Now I have a Marine, a Leatherneck, a Jar Head, a Devil Dog.  Because the story I am currently writing for Harlequin Nocturne features a Marine Werewolf.  This retired Marine has made sure that my hero has chosen the correct personal side arm (a Magnum .45) and been patient with questions such as, “Do Sergeant’s ever lead a Fire Team?  And “Does ‘Rear Echelon” mean the commanders who are not in the fight?”  I also now know that a Sergeant is not a ‘junior officer’.  It is tough when your ignorance is showing but better for him to clean that up than for my readers to slap their head while reading my story and then throw my book across the room.  I’ve also picked up some very colorful slang.

My Marine even sent me a YouTube video on how to enter a room.  Very scary stuff.  But he wasn’t afraid of the really scary questions like “what color is a Marine’s underwear?

Answer:  It depends on where you are and what you are doing.  They could be tan, olive or white.

As I said, you want to get this research right!

Life: A Visit from Sandy

Saturday, November 3rd, 2012


Monday afternoon the winds began to rise and the big eighty foot trees that ring my property began to dance.  It is an awesome sound and sight to see these still giants bend and bow and tangle their branches.

Trees Down Everywhere

At dusk I stood in my office and watched the transformer up the street explode in a shower of green sparks as brilliant as any Fourth of July display.  After the showers of sparks, I saw an orange flame.  Everything went dark.  It was not until Tuesday afternoon that I discovered that a pine tree had fallen across the road and taken down the power lines.

Fixing the Hole

The house went still as lights and refrigerator and heat all clicked off.  I wondered how cold the night might be.  The winds still arrived in gusts and I hoped the trees would hold.  One didn’t.  I watched in shock as it blew and then realized it was not blowing, but falling towards my neighbor’s home.  The wind blocked the sound of splitting beams as the trunk cleaved the end of their house in two.  Landing between the end wall and the bedroom, the trunk snapped the main support beam making the side wall tilt and the chimney lean.  I prayed their family was on the ground floor.  Remarkably they still had lights since the blackout ended at my house.

Blackout in my Livingroom

After seeing that, my husband and I retreated to the basement.  I hoped that falling trees would miss us but if they fell I wanted to be below ground level.  That night we slept in the living room, away from the largest trees that ring the upper floor, tucking in tight to the support wall between our kitchen and living room.


The next morning we woke to a cold intact house.  We spent the day helping our neighbors cut branches and cover what we could of the hole in their roof with a blue tarp.  It has been seven days and no one has come to remove that tree from their home.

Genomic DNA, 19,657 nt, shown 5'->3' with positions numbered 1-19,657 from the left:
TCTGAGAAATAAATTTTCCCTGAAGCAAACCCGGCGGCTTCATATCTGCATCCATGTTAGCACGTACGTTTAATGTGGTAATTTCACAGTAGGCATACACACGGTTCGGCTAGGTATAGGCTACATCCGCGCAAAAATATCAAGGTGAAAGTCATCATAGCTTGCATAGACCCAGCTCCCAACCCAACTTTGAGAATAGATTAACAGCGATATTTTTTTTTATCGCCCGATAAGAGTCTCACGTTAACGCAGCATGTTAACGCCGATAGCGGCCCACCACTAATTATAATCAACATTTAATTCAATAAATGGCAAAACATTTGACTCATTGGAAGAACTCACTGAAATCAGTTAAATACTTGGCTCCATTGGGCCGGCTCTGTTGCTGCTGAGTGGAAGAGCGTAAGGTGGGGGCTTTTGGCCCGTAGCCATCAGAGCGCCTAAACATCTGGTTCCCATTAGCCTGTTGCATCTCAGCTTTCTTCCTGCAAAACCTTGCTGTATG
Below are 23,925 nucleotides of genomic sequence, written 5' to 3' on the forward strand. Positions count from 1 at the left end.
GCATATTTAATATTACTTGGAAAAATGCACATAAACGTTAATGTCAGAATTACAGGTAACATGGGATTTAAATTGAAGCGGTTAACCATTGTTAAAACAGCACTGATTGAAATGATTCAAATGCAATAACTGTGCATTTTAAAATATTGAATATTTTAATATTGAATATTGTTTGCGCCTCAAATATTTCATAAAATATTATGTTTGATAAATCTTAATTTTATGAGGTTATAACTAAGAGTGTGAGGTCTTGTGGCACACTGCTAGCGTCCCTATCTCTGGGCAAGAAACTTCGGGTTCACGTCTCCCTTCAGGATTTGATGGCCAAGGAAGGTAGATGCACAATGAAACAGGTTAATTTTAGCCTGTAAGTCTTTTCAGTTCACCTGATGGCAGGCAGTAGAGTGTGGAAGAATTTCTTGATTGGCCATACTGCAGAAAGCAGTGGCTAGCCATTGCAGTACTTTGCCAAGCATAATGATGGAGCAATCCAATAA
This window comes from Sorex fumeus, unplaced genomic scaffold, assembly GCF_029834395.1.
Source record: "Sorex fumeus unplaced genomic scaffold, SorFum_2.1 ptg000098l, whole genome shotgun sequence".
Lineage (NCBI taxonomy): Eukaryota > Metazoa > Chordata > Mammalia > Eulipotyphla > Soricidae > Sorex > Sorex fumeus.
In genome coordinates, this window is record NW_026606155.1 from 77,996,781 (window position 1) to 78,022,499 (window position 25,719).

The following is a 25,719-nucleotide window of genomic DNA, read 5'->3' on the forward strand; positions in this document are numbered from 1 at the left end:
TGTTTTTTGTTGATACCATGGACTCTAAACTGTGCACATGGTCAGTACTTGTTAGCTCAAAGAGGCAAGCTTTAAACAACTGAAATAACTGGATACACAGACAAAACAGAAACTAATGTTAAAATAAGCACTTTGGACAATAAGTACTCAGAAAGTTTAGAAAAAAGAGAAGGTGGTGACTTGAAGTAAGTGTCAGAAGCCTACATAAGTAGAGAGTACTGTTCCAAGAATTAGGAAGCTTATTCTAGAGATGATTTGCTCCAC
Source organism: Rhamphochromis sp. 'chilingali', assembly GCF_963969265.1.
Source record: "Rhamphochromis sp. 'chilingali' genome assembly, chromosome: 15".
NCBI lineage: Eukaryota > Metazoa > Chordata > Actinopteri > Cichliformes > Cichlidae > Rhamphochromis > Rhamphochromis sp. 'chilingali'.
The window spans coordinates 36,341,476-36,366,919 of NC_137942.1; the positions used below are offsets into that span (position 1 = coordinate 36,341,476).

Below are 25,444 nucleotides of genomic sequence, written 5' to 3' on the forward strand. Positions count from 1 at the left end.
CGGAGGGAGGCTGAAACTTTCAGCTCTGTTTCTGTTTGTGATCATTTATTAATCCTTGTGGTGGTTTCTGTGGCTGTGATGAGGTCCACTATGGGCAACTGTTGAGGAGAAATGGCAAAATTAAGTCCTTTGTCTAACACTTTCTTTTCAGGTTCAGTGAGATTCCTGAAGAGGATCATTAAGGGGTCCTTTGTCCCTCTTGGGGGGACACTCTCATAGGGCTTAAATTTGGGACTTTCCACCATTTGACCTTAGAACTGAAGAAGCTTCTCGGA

The city removed downed trees.  Neighbors who haven’t spoken in months exchanged news.  We used our crank radio to hear what was happening but I still have not seen any images except the ones in the newspapers.  We cooked on our gas stove, which still worked and wore winter coats to bed, retiring early and rising early as our ancestors used to do.

The public libraries became centers of activity for charging electronics and connecting with loved ones via the internet.  Every outlet was taken with a cell phone or laptop.  Grocery stores reopened but quickly ran short of ice, batteries, matches, candles.

On Thursday, at two in the morning, I woke to the sound of our security alarm engaging and giving a warning that it would sound in 90 seconds.  I ran around the house looking for the remote and flicked it back off before the siren sounded.  The power was on.  The heat came up and I breathed a sigh as I removed my scarf and hat and went back to bed.

Now the gas lines stretch for miles and I hear from a neighbor that people are fighting at the home improvement stores over lumber and plywood.  Some communities are alive with open restaurants and movie theaters while other communities are dark.  Like the storm’s destruction, the recovery is random but real recovery will take many months.

It is hard to have your foundation of safety so thoroughly shaken.  It is hard to be patient as your neighbor’s blue tarp flaps over the hole in his roof.  But it is good to see the sunrise fill your home with light after a cold, dark night.  And it is good to see people working so long and hard to set things right.

One of the authors I follow on line Tweeted on Tuesday that Sandy would ultimately be a blessing.  At the time, sitting in the cold and dark with my smart phone battery draining away. I felt very much like wringing her neck.  Honestly, I still do.  But there have been moments of peace and gratitude and glimmers of insight mixed with the sorrow and the fear.

Sandy is no blessing.  But I do have many blessings to numerous to count.